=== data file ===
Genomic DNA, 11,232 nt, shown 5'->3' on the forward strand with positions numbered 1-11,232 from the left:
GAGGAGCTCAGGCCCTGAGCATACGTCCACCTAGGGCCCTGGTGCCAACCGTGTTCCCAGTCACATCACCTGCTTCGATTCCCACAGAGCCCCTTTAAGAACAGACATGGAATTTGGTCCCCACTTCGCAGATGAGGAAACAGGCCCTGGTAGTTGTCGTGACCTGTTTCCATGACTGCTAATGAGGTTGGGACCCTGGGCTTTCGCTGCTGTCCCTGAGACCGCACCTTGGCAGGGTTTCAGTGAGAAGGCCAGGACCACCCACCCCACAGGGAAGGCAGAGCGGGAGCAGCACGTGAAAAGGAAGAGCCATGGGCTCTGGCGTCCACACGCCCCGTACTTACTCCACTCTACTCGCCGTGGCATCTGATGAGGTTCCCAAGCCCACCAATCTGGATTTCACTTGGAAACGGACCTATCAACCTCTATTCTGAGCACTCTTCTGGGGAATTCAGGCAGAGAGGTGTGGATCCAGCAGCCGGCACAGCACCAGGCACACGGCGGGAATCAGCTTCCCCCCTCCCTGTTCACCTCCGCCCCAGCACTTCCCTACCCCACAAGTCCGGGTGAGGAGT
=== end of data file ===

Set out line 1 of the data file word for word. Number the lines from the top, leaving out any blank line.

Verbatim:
Genomic DNA, 11,232 nt, shown 5'->3' on the forward strand with positions numbered 1-11,232 from the left: